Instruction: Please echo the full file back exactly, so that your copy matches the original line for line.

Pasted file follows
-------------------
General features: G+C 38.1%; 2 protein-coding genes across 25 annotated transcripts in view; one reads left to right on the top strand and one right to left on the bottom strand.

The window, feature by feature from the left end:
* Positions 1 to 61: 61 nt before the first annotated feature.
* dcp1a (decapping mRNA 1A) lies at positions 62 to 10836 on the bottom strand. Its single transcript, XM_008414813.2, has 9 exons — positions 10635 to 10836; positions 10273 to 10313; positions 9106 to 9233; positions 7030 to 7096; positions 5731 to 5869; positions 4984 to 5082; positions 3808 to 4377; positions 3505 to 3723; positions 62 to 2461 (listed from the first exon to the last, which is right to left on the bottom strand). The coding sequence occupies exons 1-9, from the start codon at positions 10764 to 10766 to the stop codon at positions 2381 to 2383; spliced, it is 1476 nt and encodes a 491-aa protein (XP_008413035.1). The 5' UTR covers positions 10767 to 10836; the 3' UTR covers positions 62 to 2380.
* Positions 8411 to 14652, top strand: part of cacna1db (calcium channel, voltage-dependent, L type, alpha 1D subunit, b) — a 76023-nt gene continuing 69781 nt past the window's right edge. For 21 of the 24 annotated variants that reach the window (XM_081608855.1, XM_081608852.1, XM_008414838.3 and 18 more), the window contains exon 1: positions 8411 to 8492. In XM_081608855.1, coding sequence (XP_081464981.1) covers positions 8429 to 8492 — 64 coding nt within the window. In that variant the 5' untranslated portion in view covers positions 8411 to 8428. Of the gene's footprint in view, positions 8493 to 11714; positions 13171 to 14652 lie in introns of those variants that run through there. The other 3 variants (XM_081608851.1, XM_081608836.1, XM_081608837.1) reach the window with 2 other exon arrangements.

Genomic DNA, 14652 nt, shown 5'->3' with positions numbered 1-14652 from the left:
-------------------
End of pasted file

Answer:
General features: G+C 38.1%; 2 protein-coding genes across 25 annotated transcripts in view; one reads left to right on the top strand and one right to left on the bottom strand.

The window, feature by feature from the left end:
* Positions 1 to 61: 61 nt before the first annotated feature.
* dcp1a (decapping mRNA 1A) lies at positions 62 to 10836 on the bottom strand. Its single transcript, XM_008414813.2, has 9 exons — positions 10635 to 10836; positions 10273 to 10313; positions 9106 to 9233; positions 7030 to 7096; positions 5731 to 5869; positions 4984 to 5082; positions 3808 to 4377; positions 3505 to 3723; positions 62 to 2461 (listed from the first exon to the last, which is right to left on the bottom strand). The coding sequence occupies exons 1-9, from the start codon at positions 10764 to 10766 to the stop codon at positions 2381 to 2383; spliced, it is 1476 nt and encodes a 491-aa protein (XP_008413035.1). The 5' UTR covers positions 10767 to 10836; the 3' UTR covers positions 62 to 2380.
* Positions 8411 to 14652, top strand: part of cacna1db (calcium channel, voltage-dependent, L type, alpha 1D subunit, b) — a 76023-nt gene continuing 69781 nt past the window's right edge. For 21 of the 24 annotated variants that reach the window (XM_081608855.1, XM_081608852.1, XM_008414838.3 and 18 more), the window contains exon 1: positions 8411 to 8492. In XM_081608855.1, coding sequence (XP_081464981.1) covers positions 8429 to 8492 — 64 coding nt within the window. In that variant the 5' untranslated portion in view covers positions 8411 to 8428. Of the gene's footprint in view, positions 8493 to 11714; positions 13171 to 14652 lie in introns of those variants that run through there. The other 3 variants (XM_081608851.1, XM_081608836.1, XM_081608837.1) reach the window with 2 other exon arrangements.

Genomic DNA, 14652 nt, shown 5'->3' with positions numbered 1-14652 from the left: